Top 10 Justifications for Not Studying

  1. It’s only a 5 minute study break
  2. I really needed to go grocery shopping, we’re out of nutella!
  3. My room was so messy I just couldn’t focus
  4. New Girl is only a thirty minute show
  5. I tried to drive past Wegmans, but the Wine Store
  6. I’ll only have one glass
  7. My roommate really needed me, you can’t watch GOT on your own
  8. We had so many dirty dishes; not anymore
  9. Hygiene comes first (btw, there’s no more hot water)
  10. I need some alone time to panic.

Shots shots shots shots

I can hardly remember the last time I had strep throat. The only thing that comes to mind is choking on the swab the doctor would jam down my throat to see if I had enough justification for antibiotics. I never liked my pediatrician.

Being sick is a skill that I don’t seem to have. And I’m also a hypochondriac which makes for a lot of panic attacks and hand sanitizer. However, when I’m actually sick, I like to vacation in De Nile, this cute little river in Egypt where I go swimming and sunbathe on the beach.

The battle between my hypochondriac self and my need for a vacation was a rough one, but the hypochondria won out in the end, I guess for the good of my health. So there I was, in the University clinic, waiting to be checked out by a doctor. I went in thinking I’d just get the antibiotics and leave, quick fix, back to work. But it’d been three days and I felt like I’d been hit by a freight train so I didn’t even flinch when the nurse began to talk about the “additional options”.

She talked about the antibiotics and then launched into a big spiel about some pills with a really long name that started with P and then she brought out the big guns. You, she says, you should get a shot to help with the pain. It’s a godsend, it takes 10 seconds, I just stick it right into your hip. You’ll feel better so much sooner. Through the foggy haze of full-body pain my ears pricked up, feel better sooner? Um, yes. I nodded.

The pills that start with P were easy, three little things and some water. Fine. The antibiotics smell like rotten eggs, but I’m a pro at swallowing pills. Fine.

The needle, on the other hand, was huge. Bigger than I’ve ever seen. And pointy. Very pointy. I don’t get shots very often and the last time I got one was maybe 10 years ago and my mom held my hand. Now it’s just me and this nurse who keeps telling me about her son. Apparently he’s very sweet and owns a dog. I was unprepared for the size of the needle, but what surprised me even more was when the nurse asked me to pull my pants down. Excuse me. Hip was the word you used. HIP. I might be groggy, but I’m not that groggy. It’ll take 2 seconds sweetie, 2 seconds and you’ll feel so much better. She’s already ushering me onto my stomach and prepping the needle so I take a deep breathe and think of Mindy Kaling.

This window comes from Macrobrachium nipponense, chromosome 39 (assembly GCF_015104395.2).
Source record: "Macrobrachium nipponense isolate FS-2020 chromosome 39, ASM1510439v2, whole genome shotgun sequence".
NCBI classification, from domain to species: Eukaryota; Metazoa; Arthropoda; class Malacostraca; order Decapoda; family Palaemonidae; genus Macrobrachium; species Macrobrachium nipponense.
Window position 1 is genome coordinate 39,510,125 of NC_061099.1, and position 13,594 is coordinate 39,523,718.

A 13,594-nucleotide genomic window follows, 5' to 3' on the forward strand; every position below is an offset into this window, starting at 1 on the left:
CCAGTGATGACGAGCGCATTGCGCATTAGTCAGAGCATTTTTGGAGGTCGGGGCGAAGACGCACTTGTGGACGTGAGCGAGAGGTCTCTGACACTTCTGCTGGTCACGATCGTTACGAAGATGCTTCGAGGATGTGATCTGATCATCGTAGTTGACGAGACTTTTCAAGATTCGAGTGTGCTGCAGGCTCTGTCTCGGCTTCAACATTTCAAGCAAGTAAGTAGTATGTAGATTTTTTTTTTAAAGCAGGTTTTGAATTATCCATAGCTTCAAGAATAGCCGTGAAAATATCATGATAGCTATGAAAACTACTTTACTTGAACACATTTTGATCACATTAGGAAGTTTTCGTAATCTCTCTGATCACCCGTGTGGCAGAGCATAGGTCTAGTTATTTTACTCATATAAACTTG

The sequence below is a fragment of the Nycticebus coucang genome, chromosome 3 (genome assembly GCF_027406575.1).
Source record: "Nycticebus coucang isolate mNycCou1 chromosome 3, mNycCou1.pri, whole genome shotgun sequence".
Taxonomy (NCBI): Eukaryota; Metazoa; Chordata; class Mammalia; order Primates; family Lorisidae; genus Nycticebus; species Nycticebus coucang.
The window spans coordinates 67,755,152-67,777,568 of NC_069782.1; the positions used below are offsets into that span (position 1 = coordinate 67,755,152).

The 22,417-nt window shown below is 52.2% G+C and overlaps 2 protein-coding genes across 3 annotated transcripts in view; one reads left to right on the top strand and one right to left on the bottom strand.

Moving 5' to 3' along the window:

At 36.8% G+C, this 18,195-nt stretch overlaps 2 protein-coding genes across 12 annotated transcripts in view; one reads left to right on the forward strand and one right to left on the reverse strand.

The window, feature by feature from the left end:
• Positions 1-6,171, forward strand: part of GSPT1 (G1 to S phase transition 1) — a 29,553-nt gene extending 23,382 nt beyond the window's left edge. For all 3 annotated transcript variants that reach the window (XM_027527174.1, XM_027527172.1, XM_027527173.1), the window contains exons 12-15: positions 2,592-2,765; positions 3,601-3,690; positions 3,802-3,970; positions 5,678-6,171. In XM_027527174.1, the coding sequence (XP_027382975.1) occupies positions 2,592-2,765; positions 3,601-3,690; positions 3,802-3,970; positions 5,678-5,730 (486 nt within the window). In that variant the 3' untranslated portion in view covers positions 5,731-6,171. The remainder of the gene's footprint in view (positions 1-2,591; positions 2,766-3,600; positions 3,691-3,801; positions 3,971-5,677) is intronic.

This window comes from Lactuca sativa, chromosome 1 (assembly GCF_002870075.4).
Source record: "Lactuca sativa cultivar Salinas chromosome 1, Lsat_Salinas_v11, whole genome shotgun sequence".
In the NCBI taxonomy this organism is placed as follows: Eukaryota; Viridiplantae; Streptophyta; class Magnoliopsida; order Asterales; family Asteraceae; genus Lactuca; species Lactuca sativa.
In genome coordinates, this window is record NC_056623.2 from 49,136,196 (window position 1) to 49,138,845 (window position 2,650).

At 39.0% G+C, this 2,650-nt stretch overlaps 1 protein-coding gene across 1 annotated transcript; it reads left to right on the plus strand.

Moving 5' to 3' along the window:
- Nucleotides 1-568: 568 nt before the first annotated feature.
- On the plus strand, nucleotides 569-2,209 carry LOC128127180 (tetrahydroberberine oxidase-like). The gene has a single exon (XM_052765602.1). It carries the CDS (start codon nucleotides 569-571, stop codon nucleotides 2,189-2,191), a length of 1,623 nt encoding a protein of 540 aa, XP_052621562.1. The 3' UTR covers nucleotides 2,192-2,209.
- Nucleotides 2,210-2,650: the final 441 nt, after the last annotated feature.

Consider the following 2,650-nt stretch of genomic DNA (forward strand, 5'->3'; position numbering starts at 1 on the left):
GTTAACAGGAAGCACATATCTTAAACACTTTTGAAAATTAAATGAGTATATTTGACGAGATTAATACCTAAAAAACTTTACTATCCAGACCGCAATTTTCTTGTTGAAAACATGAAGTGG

Sometimes you just have to put on lip gloss and pretend to be psyched.

Thank god for Mindy Kaling and thank god for chap stick (not the same thing as lip gloss, but close enough). The shot took way too long and it definitely wasn’t on my hip. It was so bad that I couldn’t tell when it was over because the pain was exactly the same. It did, however, make my throat feel less like pointy sandpaper every time I swallowed. But was the subtraction of pain in my throat worth the literal pain in my ass for the rest of the day? That, my fellow bloggers, is a good question.

Aurora Borealis

I want to paint you a picture,

a picture of a woman,

a woman who reached for the Northern Lights

and accidentally became them.

She discarded her dust-ridden dregs

with their old habits and rags,

she ripped out pages that stank of resentment

and released empty anger that lingered

on the edges. She culled the overripe

and cut down the decayed, an emancipation of self.

The freedom was sweet and juicy as she bit into it,

the nectar spilling down her chin onto the freshly turned soil.

Her manumission was an amalgamation

of a misguided horoscope and a spark,

a light that shot into the air

and rained down thunder and ice.

She raised her eyes to the heavens and they stared back

in wonder at the way she moved,

a woman wooed by wanderlust.

Bright in the stark contrast of the night,

they mistook her for a shooting star

and plucked her from the earth,

up up up, a dance of soul to sky

an emancipation of self,

legs outstretched with pointed toes

she rose into the air, hair caught up

in the wind, mouth captured in a kiss with the moon

and the Spirits of the North rejoiced

with fire and drums, flames casting her body

into shadow, a silhouette against the darkness

she spun with the heavens, flickering into transparency.

She was a blood diamond and a dream,

the mythology of nations. Yellow and gold

she shone over high hills and sunken valleys,

a whisper of strength in the night,

that ancient promise of redemption.